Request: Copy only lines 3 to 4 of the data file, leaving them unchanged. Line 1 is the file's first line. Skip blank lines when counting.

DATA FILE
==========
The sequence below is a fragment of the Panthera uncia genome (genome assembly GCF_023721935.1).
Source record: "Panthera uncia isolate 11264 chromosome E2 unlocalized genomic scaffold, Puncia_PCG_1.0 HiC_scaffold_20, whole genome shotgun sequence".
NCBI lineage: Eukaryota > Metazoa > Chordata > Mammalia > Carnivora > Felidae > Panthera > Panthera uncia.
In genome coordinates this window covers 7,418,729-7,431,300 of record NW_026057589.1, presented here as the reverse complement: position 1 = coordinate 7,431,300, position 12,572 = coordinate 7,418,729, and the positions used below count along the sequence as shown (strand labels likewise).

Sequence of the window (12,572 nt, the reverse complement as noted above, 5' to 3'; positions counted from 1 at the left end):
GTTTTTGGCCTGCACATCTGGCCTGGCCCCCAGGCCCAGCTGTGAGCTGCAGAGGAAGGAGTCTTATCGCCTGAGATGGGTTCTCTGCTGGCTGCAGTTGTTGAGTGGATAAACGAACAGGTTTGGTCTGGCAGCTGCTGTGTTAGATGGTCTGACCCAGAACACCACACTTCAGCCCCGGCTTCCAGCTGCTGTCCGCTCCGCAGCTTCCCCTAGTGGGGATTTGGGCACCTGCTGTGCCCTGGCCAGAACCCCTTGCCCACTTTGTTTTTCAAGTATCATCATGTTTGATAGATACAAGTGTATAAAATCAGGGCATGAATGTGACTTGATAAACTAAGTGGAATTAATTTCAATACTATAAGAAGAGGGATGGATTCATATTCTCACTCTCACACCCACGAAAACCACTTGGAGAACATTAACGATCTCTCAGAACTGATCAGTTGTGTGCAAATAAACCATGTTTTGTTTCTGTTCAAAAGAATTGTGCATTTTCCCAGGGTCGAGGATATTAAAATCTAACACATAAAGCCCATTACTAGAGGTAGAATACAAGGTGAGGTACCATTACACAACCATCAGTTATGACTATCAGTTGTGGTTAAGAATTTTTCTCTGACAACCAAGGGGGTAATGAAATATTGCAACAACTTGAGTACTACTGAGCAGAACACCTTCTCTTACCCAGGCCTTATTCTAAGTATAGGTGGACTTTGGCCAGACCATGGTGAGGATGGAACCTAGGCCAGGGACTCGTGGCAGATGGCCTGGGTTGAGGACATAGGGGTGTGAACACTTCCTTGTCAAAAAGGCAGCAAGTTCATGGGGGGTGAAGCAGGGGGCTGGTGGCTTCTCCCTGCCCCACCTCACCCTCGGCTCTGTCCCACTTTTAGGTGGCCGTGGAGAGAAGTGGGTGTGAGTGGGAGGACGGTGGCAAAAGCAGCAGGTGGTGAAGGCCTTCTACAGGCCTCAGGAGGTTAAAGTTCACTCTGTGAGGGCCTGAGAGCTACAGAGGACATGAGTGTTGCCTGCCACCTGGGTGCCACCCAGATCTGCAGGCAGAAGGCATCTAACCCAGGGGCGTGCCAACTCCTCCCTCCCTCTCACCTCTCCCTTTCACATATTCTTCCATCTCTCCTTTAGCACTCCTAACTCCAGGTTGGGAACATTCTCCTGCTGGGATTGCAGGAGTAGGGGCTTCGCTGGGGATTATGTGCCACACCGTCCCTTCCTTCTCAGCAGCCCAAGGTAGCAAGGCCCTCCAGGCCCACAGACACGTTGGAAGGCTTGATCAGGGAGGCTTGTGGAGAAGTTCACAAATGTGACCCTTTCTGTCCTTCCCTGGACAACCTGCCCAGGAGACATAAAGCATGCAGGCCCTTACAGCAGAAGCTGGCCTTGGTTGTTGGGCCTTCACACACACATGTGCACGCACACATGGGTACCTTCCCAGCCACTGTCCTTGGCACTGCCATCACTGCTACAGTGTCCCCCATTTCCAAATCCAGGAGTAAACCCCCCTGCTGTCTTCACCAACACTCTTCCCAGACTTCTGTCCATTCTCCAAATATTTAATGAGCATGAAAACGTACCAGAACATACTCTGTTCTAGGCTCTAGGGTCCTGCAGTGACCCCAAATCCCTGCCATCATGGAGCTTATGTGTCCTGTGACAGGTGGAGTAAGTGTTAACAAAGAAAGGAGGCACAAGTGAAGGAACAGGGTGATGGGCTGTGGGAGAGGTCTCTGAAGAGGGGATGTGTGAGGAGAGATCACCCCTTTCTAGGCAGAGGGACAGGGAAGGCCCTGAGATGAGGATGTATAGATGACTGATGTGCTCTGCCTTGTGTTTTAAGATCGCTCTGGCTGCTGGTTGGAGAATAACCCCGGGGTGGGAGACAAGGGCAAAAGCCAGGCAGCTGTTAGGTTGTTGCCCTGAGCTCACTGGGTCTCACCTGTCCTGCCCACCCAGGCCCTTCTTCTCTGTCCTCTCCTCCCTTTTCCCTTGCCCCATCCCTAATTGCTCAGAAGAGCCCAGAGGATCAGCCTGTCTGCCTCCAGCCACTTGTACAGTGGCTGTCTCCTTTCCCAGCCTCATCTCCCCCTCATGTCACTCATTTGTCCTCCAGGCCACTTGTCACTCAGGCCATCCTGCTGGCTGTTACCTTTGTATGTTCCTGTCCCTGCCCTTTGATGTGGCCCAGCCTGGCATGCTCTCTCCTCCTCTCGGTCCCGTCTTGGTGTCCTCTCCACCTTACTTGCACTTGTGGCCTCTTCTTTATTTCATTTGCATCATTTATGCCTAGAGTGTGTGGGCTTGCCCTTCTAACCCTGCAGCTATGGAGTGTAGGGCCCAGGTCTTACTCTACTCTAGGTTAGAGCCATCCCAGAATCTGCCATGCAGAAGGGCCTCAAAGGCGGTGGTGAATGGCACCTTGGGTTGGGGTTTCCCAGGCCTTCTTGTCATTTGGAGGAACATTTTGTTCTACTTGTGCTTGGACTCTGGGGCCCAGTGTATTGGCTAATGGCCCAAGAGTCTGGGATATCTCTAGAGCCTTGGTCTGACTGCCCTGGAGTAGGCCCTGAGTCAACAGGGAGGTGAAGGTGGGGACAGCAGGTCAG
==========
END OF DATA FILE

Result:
NCBI lineage: Eukaryota > Metazoa > Chordata > Mammalia > Carnivora > Felidae > Panthera > Panthera uncia.
In genome coordinates this window covers 7,418,729-7,431,300 of record NW_026057589.1, presented here as the reverse complement: position 1 = coordinate 7,431,300, position 12,572 = coordinate 7,418,729, and the positions used below count along the sequence as shown (strand labels likewise).